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For the last 30 years, deinstitutionalisation (DI) has been part of the Hungarian child welfare and protection system. During this time, there have been significant developments in family- and community-based care. However, children in Hungary are still entering care principally because of poverty and due to the lack of community-based preventive and early intervention services. 36,1 % of Hungarian children are living at risk of poverty and/or social exclusion and 40,000 to 50,000 children are regularly or occasionally starving. Hungary is one of the 12 Member States that was recognised by the European Commission as a country with the identified need for deinstitutionalisation reform. However, Hungary’s Action Plan for Social Inclusion does not include measures for the transition from institutional to family- and community-based care. Civil society in Hungary is concerned that the EU funds for deinstitutionalisation of children are not used towards strengthening the child welfare system, strengthening families, gatekeeping or reunification efforts but prevailingly for the modernisation of children’s homes, building smaller institutions or placement into foster care.

According to the Ombudsman, 36,1% of children aged 0-17 years old are at risk of poverty and social exclusion1 and 30% of the children are separated from their families for financial reasons2. However, the support services in the community are severely under-resourced and often non-existent, especially in rural, remote and poor areas where needs are the highest. Local authorities tend to refer clients to institutional care – under the financial authority of national Government – rather than invest in community-based services.

Although foster care is widespread – over 60% of children in alternative care lived in foster families in 2016, their support and remuneration is very limited. Often the allowance provided for children is not covering even the basic needs of children.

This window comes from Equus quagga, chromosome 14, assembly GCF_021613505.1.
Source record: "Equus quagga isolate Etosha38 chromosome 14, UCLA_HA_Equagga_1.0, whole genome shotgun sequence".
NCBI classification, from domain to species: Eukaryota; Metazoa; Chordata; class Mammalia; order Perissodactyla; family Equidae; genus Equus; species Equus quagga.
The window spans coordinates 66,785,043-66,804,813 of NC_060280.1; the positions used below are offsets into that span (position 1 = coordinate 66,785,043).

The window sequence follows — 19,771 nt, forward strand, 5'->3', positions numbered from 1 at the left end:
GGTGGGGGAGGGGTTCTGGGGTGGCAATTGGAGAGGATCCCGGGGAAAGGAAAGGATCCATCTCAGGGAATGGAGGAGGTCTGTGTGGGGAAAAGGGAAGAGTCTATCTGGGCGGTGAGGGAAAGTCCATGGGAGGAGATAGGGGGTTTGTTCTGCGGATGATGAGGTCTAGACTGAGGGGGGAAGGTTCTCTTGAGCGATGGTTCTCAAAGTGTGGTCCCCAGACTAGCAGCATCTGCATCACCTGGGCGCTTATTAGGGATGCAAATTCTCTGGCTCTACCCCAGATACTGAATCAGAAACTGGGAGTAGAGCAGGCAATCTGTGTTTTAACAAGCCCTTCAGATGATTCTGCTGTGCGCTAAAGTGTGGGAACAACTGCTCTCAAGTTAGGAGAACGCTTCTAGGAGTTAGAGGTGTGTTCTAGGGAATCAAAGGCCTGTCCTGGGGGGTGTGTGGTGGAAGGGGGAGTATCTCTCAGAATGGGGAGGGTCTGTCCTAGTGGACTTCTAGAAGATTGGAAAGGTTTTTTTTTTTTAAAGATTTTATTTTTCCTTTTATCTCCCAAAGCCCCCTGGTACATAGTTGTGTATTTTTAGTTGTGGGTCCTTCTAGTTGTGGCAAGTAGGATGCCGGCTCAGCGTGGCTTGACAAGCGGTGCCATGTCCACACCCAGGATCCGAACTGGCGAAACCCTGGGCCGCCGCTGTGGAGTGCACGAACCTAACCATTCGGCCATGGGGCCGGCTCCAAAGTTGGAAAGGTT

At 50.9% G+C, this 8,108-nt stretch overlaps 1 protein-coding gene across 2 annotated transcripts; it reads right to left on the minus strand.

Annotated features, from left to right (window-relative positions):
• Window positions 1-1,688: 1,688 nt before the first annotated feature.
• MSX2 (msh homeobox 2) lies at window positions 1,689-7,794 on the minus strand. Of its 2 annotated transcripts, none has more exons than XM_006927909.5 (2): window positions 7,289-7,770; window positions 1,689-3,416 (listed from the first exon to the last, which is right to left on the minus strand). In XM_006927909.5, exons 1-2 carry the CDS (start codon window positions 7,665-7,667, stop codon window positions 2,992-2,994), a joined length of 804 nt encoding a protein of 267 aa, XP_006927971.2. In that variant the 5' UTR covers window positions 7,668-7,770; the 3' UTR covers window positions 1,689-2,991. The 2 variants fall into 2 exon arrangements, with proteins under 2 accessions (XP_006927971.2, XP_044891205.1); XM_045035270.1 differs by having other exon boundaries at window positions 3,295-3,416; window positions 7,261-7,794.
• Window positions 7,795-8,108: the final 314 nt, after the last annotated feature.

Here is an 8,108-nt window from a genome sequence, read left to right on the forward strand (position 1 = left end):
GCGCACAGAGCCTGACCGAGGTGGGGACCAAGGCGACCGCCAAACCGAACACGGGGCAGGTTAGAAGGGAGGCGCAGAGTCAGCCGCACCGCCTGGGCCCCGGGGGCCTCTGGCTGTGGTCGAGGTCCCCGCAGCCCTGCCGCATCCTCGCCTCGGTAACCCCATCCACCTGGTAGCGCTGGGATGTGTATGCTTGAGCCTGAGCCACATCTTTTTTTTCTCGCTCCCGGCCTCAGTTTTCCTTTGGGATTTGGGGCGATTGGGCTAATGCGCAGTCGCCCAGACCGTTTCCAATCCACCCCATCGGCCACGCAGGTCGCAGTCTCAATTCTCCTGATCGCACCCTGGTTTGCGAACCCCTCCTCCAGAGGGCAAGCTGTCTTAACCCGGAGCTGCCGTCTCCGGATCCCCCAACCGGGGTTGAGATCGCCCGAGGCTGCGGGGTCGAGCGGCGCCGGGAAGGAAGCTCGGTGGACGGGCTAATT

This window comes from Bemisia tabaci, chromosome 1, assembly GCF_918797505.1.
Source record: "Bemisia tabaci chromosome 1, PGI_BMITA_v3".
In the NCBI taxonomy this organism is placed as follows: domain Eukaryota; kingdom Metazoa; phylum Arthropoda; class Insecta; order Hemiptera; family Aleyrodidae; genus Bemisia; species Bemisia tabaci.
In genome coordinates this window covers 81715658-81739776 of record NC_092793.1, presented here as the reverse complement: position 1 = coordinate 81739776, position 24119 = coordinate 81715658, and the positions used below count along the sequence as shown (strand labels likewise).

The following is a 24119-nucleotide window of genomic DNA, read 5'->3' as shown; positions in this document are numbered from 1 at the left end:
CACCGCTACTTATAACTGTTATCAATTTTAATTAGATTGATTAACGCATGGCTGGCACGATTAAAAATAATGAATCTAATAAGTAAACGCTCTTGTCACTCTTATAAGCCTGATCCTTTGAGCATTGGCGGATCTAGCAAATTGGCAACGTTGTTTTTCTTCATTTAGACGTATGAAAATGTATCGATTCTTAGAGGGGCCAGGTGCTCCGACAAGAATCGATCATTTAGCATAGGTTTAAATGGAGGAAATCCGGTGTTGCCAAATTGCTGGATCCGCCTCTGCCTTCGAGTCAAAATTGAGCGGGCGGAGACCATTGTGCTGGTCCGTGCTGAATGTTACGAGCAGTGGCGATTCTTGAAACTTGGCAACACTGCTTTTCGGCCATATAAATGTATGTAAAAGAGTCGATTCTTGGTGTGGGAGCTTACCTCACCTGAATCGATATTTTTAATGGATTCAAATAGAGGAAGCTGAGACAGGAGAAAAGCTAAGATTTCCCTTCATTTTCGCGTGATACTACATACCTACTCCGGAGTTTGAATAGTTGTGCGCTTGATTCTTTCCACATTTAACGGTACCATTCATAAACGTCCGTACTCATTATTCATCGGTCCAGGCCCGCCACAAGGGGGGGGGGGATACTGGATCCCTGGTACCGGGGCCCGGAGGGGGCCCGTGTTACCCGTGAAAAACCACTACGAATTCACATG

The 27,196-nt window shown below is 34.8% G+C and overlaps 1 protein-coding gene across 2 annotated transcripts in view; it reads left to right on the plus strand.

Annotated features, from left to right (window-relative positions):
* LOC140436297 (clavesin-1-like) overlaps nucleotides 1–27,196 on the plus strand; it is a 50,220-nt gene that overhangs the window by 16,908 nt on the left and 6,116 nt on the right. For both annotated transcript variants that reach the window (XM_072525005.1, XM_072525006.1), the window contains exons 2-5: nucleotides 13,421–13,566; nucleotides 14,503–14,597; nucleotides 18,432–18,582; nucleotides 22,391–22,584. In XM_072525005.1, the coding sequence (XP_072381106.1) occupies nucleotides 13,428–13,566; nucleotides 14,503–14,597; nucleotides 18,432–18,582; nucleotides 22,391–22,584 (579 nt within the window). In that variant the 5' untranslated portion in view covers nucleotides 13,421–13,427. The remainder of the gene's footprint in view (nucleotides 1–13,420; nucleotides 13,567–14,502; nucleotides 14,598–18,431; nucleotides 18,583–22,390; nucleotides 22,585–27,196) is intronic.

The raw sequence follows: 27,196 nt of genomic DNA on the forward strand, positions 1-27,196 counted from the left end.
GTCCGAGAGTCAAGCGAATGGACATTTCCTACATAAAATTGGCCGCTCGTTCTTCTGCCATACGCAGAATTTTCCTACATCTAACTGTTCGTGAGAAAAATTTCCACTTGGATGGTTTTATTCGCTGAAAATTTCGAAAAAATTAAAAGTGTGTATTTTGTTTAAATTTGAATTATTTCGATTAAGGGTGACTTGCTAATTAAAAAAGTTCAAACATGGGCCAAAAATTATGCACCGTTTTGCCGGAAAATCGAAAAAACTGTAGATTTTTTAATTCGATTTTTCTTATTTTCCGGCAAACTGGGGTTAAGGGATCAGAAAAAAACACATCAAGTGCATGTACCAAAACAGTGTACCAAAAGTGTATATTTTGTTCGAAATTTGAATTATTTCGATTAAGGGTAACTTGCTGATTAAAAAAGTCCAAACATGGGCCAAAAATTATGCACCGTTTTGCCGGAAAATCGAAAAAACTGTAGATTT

As part of the deinstitutionalisation reform, Hungary established approximately 400 small group homes (SGHs) across the country. Each SGH has a capacity to accommodate 12 children. It is of concern, though, that the majority of SGHs are located in remote areas with no proper transportation and opportunities available for children to access basic services or mainstream/vocational education. There is a lack of special programmes or adequate equipment to address children’s complex developmental needs. Other factors such as proximity of a facility to the biological family are not taken into consideration and make reintegration even more difficult. In many instances, staff in the SGHs is underqualified, staff numbers fluctuate, supervision of staff is needed and the burnout rate is high. Given the low standard of care, children often run away. The prevalence of violence and substance abuse are also widespread.

In 2017, Hungary issued two calls for proposals for children’s deinstitutionalisation under the Operational Programmes focusing on the “replacement of children’s homes, resettlement of children’s homes and modernization of children’s home”. Despite the existing challenges regarding small group homes for children as described above, the Hungarian government seems to continue investments in this form of alternative care. The “Compass – Home for Children” (EFOP-2.1.1-16-2016-00009) project involves increasing child protection services from 600 to 800. The first infrastructure development under this project – a “20-person special home for children” consisting of three housing units for the education of boys with various psychological problems – will be completed by 2019.

Key recommendation to the national government:

Take action to elaborate a comprehensive strategy on deinstitutionalisation of children, in line with the UN Guidelines on Alternative Care for Children and the Common European Guidelines on Transition from Institutional to Community Based Care

Key recommendation to the EU:

Take action to introduce independent monitoring on the use of EU funds based on a unified methodology for the outcome measurements by designated international experts, service users and NGOs without relying on the national government’s judgment and nomination of the evaluators



2 Presentation of Dr. Zsuzsanna Gyorffy at the Child Rights Conference of the Ombudsman’s Office, 16 November, 2017, Budapest

Source: Family Child Youth Association